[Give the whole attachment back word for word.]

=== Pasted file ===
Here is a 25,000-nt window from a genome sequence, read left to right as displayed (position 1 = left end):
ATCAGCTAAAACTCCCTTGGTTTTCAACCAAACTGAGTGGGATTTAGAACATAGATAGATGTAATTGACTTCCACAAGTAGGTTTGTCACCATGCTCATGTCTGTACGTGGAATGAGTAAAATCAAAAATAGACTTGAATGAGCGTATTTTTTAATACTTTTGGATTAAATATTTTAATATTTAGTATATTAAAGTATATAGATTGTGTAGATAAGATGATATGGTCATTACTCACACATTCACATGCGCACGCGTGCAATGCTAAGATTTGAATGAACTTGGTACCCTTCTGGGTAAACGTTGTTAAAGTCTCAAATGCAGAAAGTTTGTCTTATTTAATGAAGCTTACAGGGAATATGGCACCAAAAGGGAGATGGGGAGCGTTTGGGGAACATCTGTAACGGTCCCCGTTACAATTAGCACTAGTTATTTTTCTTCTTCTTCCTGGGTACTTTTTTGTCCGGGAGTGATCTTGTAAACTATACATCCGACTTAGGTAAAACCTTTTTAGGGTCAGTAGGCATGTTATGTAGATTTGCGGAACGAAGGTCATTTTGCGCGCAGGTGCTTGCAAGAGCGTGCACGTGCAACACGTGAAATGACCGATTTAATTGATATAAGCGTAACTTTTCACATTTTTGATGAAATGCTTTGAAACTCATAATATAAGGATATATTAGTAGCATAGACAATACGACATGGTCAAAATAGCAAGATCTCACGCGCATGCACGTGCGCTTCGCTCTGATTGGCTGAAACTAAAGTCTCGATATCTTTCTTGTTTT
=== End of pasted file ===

Here is a 25,000-nt window from a genome sequence, read left to right as displayed (position 1 = left end):
ATCAGCTAAAACTCCCTTGGTTTTCAACCAAACTGAGTGGGATTTAGAACATAGATAGATGTAATTGACTTCCACAAGTAGGTTTGTCACCATGCTCATGTCTGTACGTGGAATGAGTAAAATCAAAAATAGACTTGAATGAGCGTATTTTTTAATACTTTTGGATTAAATATTTTAATATTTAGTATATTAAAGTATATAGATTGTGTAGATAAGATGATATGGTCATTACTCACACATTCACATGCGCACGCGTGCAATGCTAAGATTTGAATGAACTTGGTACCCTTCTGGGTAAACGTTGTTAAAGTCTCAAATGCAGAAAGTTTGTCTTATTTAATGAAGCTTACAGGGAATATGGCACCAAAAGGGAGATGGGGAGCGTTTGGGGAACATCTGTAACGGTCCCCGTTACAATTAGCACTAGTTATTTTTCTTCTTCTTCCTGGGTACTTTTTTGTCCGGGAGTGATCTTGTAAACTATACATCCGACTTAGGTAAAACCTTTTTAGGGTCAGTAGGCATGTTATGTAGATTTGCGGAACGAAGGTCATTTTGCGCGCAGGTGCTTGCAAGAGCGTGCACGTGCAACACGTGAAATGACCGATTTAATTGATATAAGCGTAACTTTTCACATTTTTGATGAAATGCTTTGAAACTCATAATATAAGGATATATTAGTAGCATAGACAATACGACATGGTCAAAATAGCAAGATCTCACGCGCATGCACGTGCGCTTCGCTCTGATTGGCTGAAACTAAAGTCTCGATATCTTTCTTGTTTT